Korean-born cellist Okkyung Lee has been a mainstay of the New York and international improvisation scene for several years, with a string of high-profile collaborations and acclaimed solo albums to her name...

Although she is the only performer on “Ghil”, she worked closely with Norwegian artist Lasse Marhaug to create the album: Marhaug it was who selected the various locations used for recording, from a back alley in the centre of Oslo to a former hydroelectric plant in the mountains, and who chose to use the cheap vintage tape recorder and unorthodox microphone positioning that give the release its distinctive low-fidelity sound. Each track is wholly improvised, with no overdubs; Marhaug often cuts the recording off with Lee still in full flow, such that the only audible indication of a change of track is a shift in patterns of reverberation as one location is replaced by another.

Had that hydroelectric plant still been in use, it might have supplied a useful metaphor for the torrent of noise that gushes from Lee’s cello, an energetic and energising kinetic force. Directing such a force and turning it into useful work, as a physicist might put it, requires a monumental degree of control. Lee keeps the intensity ramped up across a full dynamic range, to the extent that her music never really quietens, but rather withdraws while increasing in density; the most violent moments never quite lose the sense of someone playing an instrument, albeit in a state of extreme agitation. The variety of timbres is the most immediately striking thing: the distinct sounds of wood, wire, and hair make themselves heard in a seemingly endless array of dialects, each bare footstep on floorboards eliciting a different creak, each scratch and ring with its own accent. I could make reference to a cacophonous rainforest bursting with lifeforms, or a construction site teeming with a diversity of noise-making machines, were it not for the feeling that “Ghil” has little need for such metaphors, or indeed any kind of representational framework, standing alone as an impossible self-contained event, the way a bomb going off just happens. Maybe it was a good thing that hydroelectric plant was decommissioned.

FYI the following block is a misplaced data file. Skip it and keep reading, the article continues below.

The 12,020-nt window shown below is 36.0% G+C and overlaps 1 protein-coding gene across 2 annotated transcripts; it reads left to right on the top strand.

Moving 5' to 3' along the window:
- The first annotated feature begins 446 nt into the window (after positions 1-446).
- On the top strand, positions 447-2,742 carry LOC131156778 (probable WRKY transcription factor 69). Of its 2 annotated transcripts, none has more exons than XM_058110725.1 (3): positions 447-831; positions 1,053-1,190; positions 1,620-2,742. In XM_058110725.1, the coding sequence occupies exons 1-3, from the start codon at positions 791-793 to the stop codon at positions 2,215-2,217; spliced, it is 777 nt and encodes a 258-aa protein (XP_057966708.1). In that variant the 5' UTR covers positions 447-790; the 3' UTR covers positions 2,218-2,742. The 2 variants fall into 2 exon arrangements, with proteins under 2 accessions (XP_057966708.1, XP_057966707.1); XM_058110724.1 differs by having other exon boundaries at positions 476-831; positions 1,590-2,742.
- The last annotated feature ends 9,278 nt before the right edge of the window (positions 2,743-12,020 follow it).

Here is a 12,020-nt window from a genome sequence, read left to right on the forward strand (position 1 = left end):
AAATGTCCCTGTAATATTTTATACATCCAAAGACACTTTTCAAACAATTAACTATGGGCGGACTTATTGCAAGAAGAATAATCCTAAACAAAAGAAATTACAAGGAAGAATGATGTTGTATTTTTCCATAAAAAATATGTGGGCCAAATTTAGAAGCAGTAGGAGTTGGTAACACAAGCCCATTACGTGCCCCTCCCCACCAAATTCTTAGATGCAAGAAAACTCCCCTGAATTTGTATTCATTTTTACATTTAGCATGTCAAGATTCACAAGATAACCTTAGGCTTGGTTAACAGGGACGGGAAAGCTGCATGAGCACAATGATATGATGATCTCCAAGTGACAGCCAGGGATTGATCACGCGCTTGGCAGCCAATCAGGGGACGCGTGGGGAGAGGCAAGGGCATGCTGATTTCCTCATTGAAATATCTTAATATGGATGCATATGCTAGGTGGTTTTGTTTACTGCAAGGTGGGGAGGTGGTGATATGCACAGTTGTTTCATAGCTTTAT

But since I don’t believe in impossible self-contained events, let me beat a retreat in the direction of the overly general and suggest that “Ghil” has a way of presenting itself as all surface, object-like, in the manner of a brick or a blank cube or a wall, covering its own tracks with an excess of there-ness. A there-ness that “baffles everything around it with its radiant, barbed identity”, to borrow philosopher Timothy Morton’s phrase — as if asking what lies inside it, behind the curtain, would be to miss an absolute and radical openness. I don’t need to ponder how “Ghil” makes me feel: it just is feeling, a direct, multi-megaWatt current of it. If you don’t believe me, try plugging yourself in.

Okkyung Lee will be playing solo and in a duo with Charles Hayward at London’s Café OTO on Wednesday 14th August – see the OTO web site for details.

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